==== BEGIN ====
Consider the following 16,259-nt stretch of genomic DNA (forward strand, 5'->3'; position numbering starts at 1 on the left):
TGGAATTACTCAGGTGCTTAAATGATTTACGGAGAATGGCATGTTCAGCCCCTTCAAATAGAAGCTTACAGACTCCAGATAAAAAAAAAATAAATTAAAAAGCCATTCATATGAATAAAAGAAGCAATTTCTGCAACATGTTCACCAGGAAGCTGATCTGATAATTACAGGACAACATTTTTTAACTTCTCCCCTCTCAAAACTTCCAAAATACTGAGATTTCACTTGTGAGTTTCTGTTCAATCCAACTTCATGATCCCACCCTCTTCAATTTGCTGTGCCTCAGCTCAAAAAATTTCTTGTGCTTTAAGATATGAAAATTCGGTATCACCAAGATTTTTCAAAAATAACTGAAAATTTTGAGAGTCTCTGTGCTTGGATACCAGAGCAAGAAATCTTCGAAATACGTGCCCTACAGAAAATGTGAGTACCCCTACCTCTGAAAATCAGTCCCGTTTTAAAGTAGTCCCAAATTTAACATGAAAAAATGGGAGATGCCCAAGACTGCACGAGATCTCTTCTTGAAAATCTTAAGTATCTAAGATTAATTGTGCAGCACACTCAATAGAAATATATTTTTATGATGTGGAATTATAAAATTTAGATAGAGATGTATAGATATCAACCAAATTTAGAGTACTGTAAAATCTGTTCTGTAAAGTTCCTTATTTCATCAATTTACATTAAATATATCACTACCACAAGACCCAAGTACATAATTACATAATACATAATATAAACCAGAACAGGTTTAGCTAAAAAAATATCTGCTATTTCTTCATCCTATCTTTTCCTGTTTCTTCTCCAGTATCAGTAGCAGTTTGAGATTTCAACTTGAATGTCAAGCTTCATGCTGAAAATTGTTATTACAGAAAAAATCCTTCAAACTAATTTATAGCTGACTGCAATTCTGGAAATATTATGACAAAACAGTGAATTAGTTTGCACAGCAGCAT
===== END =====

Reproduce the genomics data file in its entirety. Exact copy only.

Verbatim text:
Consider the following 16,259-nt stretch of genomic DNA (forward strand, 5'->3'; position numbering starts at 1 on the left):
TGGAATTACTCAGGTGCTTAAATGATTTACGGAGAATGGCATGTTCAGCCCCTTCAAATAGAAGCTTACAGACTCCAGATAAAAAAAAAATAAATTAAAAAGCCATTCATATGAATAAAAGAAGCAATTTCTGCAACATGTTCACCAGGAAGCTGATCTGATAATTACAGGACAACATTTTTTAACTTCTCCCCTCTCAAAACTTCCAAAATACTGAGATTTCACTTGTGAGTTTCTGTTCAATCCAACTTCATGATCCCACCCTCTTCAATTTGCTGTGCCTCAGCTCAAAAAATTTCTTGTGCTTTAAGATATGAAAATTCGGTATCACCAAGATTTTTCAAAAATAACTGAAAATTTTGAGAGTCTCTGTGCTTGGATACCAGAGCAAGAAATCTTCGAAATACGTGCCCTACAGAAAATGTGAGTACCCCTACCTCTGAAAATCAGTCCCGTTTTAAAGTAGTCCCAAATTTAACATGAAAAAATGGGAGATGCCCAAGACTGCACGAGATCTCTTCTTGAAAATCTTAAGTATCTAAGATTAATTGTGCAGCACACTCAATAGAAATATATTTTTATGATGTGGAATTATAAAATTTAGATAGAGATGTATAGATATCAACCAAATTTAGAGTACTGTAAAATCTGTTCTGTAAAGTTCCTTATTTCATCAATTTACATTAAATATATCACTACCACAAGACCCAAGTACATAATTACATAATACATAATATAAACCAGAACAGGTTTAGCTAAAAAAATATCTGCTATTTCTTCATCCTATCTTTTCCTGTTTCTTCTCCAGTATCAGTAGCAGTTTGAGATTTCAACTTGAATGTCAAGCTTCATGCTGAAAATTGTTATTACAGAAAAAATCCTTCAAACTAATTTATAGCTGACTGCAATTCTGGAAATATTATGACAAAACAGTGAATTAGTTTGCACAGCAGCAT